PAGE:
period_grid = np.exp(np.linspace(np.log(5), np.log(50), 50000))
bls_results = []
periods = []
t0s = []
depths = []

# Compute the periodogram for each planet by iteratively masking out
# transits from the higher signal to noise planets. Here we're assuming
# that we know that there are exactly two planets.
for i in range(2):
bls = BoxLeastSquares(x[~m], y[~m] - smooth[~m])
bls_power = bls.power(period_grid, 0.1, oversample=20)
bls_results.append(bls_power)

# Save the highest peak as the planet candidate
index = np.argmax(bls_power.power)
periods.append(bls_power.period[index])
t0s.append(bls_power.transit_time[index])
depths.append(bls_power.depth[index])

# Mask the data points that are in transit for this candidate
m |= bls.transit_mask(x, periods[-1], 0.5, t0s[-1])


Let’s plot the initial transit estimates based on these periodograms:

fig, axes = plt.subplots(len(bls_results), 2, figsize=(15, 10))

for i in range(len(bls_results)):
# Plot the periodogram
ax = axes[i, 0]
ax.axvline(np.log10(periods[i]), color="C1", lw=5, alpha=0.8)
ax.plot(np.log10(bls_results[i].period), bls_results[i].power, "k")
ax.annotate("period = {0:.4f} d".format(periods[i]),
(0, 1), xycoords="axes fraction",
xytext=(5, -5), textcoords="offset points",
va="top", ha="left", fontsize=12)
ax.set_ylabel("bls power")
ax.set_yticks([])
ax.set_xlim(np.log10(period_grid.min()), np.log10(period_grid.max()))
if i < len(bls_results) - 1:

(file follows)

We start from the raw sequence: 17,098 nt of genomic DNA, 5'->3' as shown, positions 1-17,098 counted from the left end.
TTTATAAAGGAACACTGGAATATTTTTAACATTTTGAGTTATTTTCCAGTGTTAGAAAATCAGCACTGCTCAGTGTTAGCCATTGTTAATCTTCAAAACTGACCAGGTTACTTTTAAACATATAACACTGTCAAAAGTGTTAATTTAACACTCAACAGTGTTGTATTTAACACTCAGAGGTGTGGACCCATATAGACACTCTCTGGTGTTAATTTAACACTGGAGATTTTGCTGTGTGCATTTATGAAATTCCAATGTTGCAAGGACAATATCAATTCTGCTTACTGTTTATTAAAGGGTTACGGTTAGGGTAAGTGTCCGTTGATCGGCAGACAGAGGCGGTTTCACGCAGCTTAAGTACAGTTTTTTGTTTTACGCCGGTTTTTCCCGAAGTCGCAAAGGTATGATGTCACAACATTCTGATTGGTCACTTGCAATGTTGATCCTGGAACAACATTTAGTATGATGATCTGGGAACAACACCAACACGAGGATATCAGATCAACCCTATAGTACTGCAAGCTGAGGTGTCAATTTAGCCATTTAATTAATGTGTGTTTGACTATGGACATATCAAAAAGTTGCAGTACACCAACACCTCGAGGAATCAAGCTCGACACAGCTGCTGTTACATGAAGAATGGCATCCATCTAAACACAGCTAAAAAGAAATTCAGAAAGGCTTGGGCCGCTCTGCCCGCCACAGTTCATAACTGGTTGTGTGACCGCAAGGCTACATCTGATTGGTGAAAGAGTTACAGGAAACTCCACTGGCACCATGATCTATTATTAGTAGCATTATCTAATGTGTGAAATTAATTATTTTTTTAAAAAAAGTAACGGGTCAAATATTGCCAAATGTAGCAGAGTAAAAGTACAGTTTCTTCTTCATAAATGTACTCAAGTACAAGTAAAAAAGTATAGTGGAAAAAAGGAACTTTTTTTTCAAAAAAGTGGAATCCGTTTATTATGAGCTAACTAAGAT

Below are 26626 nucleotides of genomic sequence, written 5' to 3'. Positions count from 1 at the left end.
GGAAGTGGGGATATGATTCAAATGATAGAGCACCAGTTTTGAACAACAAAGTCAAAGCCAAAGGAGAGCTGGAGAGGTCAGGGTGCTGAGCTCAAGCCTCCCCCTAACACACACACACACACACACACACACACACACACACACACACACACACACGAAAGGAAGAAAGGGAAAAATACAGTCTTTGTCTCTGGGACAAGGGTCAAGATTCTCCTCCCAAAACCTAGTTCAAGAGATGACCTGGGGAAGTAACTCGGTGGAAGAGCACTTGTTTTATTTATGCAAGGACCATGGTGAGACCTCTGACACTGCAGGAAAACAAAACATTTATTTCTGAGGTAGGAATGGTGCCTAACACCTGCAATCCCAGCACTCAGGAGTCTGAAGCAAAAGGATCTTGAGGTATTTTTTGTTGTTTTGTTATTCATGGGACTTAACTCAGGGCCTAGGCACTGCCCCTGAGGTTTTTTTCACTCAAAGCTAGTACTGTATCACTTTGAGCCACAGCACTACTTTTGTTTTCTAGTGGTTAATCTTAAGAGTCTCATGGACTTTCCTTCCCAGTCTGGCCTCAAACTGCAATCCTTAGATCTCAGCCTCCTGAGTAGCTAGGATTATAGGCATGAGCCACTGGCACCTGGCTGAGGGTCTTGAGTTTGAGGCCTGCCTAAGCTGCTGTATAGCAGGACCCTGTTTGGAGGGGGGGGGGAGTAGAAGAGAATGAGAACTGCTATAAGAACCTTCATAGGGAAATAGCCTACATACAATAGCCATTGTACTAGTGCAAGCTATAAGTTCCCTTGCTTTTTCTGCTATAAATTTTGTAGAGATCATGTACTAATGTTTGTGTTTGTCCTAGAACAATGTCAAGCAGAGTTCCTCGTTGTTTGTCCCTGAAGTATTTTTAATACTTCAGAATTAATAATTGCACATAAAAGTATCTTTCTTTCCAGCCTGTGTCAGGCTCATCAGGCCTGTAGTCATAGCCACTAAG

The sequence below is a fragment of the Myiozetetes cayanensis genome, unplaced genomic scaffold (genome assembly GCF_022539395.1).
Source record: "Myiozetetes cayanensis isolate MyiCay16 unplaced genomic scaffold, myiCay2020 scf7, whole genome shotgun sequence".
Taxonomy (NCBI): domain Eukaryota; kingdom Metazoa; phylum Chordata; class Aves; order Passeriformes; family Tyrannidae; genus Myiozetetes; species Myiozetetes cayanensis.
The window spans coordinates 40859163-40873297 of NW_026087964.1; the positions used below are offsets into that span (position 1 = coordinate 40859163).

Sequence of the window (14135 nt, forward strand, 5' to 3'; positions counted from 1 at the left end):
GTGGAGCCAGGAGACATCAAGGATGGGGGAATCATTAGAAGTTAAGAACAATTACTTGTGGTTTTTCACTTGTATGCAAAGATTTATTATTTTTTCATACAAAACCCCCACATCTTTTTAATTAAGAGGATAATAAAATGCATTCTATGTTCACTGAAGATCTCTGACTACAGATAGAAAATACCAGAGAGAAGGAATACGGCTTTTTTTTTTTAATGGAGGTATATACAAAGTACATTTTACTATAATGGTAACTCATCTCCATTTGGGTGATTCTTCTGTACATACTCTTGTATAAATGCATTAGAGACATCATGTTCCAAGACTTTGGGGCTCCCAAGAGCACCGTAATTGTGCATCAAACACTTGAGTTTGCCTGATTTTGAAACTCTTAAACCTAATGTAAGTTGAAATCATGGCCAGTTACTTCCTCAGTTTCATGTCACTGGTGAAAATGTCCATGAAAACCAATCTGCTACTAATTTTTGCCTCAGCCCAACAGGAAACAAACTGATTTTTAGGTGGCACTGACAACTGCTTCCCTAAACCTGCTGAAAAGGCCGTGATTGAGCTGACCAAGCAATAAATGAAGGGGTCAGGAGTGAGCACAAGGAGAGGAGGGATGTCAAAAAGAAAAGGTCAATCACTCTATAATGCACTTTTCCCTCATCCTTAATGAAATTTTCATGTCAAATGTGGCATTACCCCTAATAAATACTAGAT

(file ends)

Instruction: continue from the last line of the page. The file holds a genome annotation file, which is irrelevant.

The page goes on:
ax.set_xticklabels([])
else:
ax.set_xlabel("log10(period)")

# Plot the folded transit
ax = axes[i, 1]
p = periods[i]
x_fold = (x - t0s[i] + 0.5*p) % p - 0.5*p
m = np.abs(x_fold) < 0.4
ax.plot(x_fold[m], y[m] - smooth[m], ".k")

# Overplot the phase binned light curve
bins = np.linspace(-0.41, 0.41, 32)
denom, _ = np.histogram(x_fold, bins)
num, _ = np.histogram(x_fold, bins, weights=y - smooth)
denom[num == 0] = 1.0
ax.plot(0.5*(bins[1:] + bins[:-1]), num / denom, color="C1")

ax.set_xlim(-0.4, 0.4)
ax.set_ylabel("relative flux [ppt]")
if i < len(bls_results) - 1:
ax.set_xticklabels([])
else:
ax.set_xlabel("time since transit")



The discovery paper for K2-24 (Petigura et al. (2016)) includes the following estimates of the stellar mass and radius in Solar units:

M_star_petigura = 1.12, 0.05
R_star_petigura = 1.21, 0.11


Finally, using this stellar mass, we can also estimate the minimum masses of the planets given these transit parameters.

import exoplanet as xo
import astropy.units as u

msini = xo.estimate_minimum_mass(periods, x_rv, y_rv, yerr_rv, t0s=t0s, m_star=M_star_petigura[0])
msini = msini.to(u.M_earth)
print(msini)

[32.80060146 23.89885976] earthMass


## A joint transit and radial velocity model in PyMC3¶

Now, let’s define our full model in PyMC3. There’s a lot going on here, but I’ve tried to comment it and most of it should be familiar from the previous tutorials (rv, transit, gp, and stellar-variability). In this case, I’ve put the model inside a model “factory” function because we’ll do some sigma clipping below.